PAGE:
Not that many years ago, a business could post a “Help Wanted” sign in the window and hire someone on the spot if they had the desired qualifications. Sadly, those days are ancient history. In this era of identity theft, data breaches, embezzlement, and workplace violence, it’s become absolutely essential to perform thorough background checks on any potential new employees. Insurance providers frequently offer a discount to companies who conduct background checks as a routine part of the hiring process.
In their most basic sense, pre-screening or “background checks” serve to verify the identity and background of a potential employee. They include a host of information, including criminal records, academic records, credit records, driving records, and workers’ compensation history. According to the Society for Human Resource Management (SHRM), 96 percent of companies now conduct background checks on new hires, up from 66 percent in 1996. There are lots of good reasons for that increase. In today’s economy, companies can’t afford to make a bad hire. Recruiting and training a new employee is an expensive proposition and one which shouldn’t be undertaken on a whim.
However, background checks do far more than cut down on bad hiring decisions, they also protect your company and minimize the risk of lawsuits. They are of particular importance when it comes to those employees who come into direct contact with customers, especially in sensitive positions like daycare or healthcare workers. An employer may be held liable if such an employee does harm to a customer. Thus, it’s even more critical that a thorough background check be undertaken to uncover if a potential new employee has a history of wrongdoing.
With so much on the line, it’s crucial to select a trustworthy background screening company, as that will ensure that you are receiving accurate, complete information. A professional background screening company will also help you navigate legal requirements, including federal and state regulations such as the Fair Credit Reporting Act and the Americans with Disabilities Act.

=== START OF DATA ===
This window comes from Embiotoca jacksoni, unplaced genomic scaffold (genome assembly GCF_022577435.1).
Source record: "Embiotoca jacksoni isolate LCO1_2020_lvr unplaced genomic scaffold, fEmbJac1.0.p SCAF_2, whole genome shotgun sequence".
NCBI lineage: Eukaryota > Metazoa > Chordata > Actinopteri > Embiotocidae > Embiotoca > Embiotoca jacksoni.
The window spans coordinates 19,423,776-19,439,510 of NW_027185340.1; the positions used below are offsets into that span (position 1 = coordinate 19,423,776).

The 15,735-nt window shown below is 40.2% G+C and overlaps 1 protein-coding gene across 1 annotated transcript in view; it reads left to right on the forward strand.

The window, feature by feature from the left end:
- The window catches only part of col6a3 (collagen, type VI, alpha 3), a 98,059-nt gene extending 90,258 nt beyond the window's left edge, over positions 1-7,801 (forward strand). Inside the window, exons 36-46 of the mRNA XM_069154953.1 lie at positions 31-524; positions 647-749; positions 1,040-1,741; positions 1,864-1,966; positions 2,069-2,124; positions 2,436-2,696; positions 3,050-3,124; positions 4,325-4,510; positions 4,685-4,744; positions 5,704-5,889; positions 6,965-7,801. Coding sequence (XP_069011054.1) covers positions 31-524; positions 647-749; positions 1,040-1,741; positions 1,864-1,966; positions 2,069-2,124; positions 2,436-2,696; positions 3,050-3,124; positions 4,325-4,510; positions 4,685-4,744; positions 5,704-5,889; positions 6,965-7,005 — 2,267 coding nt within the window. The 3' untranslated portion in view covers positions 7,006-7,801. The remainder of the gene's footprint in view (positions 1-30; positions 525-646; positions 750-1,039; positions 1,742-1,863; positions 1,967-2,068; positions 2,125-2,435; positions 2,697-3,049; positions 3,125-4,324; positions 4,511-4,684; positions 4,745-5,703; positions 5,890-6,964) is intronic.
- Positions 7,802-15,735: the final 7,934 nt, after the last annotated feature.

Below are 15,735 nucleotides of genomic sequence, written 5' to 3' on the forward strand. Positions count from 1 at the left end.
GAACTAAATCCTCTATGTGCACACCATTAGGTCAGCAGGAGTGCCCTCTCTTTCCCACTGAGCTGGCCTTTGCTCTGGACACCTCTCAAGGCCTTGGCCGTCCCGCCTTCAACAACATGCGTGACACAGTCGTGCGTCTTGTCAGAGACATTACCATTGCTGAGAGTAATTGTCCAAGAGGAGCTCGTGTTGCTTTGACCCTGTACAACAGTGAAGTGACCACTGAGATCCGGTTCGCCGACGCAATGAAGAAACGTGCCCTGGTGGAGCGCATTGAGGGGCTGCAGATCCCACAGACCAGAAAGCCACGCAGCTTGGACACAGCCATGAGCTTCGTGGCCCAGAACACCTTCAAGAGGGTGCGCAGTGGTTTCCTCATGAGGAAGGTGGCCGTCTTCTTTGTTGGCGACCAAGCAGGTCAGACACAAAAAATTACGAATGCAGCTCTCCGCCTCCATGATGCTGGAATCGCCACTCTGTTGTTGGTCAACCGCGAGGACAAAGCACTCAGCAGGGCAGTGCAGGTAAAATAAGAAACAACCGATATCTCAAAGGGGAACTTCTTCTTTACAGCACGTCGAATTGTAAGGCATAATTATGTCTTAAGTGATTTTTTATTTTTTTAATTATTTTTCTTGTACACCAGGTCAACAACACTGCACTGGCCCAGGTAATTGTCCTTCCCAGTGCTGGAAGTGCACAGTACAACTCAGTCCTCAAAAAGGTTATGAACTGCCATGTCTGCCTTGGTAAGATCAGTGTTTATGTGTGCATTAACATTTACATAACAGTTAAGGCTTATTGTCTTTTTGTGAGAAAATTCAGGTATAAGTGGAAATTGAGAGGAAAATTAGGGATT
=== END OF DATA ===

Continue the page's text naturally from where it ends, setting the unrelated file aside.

Working with a trusted partner may also give you limited legal immunity if you make a hiring decision based on what turns out to be inaccurate information. Thus, it’s crucial to do proper due diligence upfront. Ask trusted friends and colleagues whose services they have employed – and request to speak with past customers of any potential vendors. Do a quick Internet search to learn what others are saying about any companies you have in your radar.
However, you should resist the temptation to simply “Google” a potential employee and trust that you’ve learned everything about them – or that everything you’ve found is accurate. It’s all too easy to enter false information about yourself – or others. Also, be aware that “instant” public record searches available throughout the Internet by dozens of different vendors are not appropriate sources of information for employee background checks. Such databases have not been fact-checked or updated and are notoriously unreliable.
Therefore, it can’t be stressed enough that Internet searches are not trustworthy and cannot replace a formal, professional pre-employment background check. That said, a quick web search can supplement a formal background check, as a review of an individual’s social networking profiles or blog posts may provide valuable insight into what kind of person they are. You just may discover they are exactly what your business needs.
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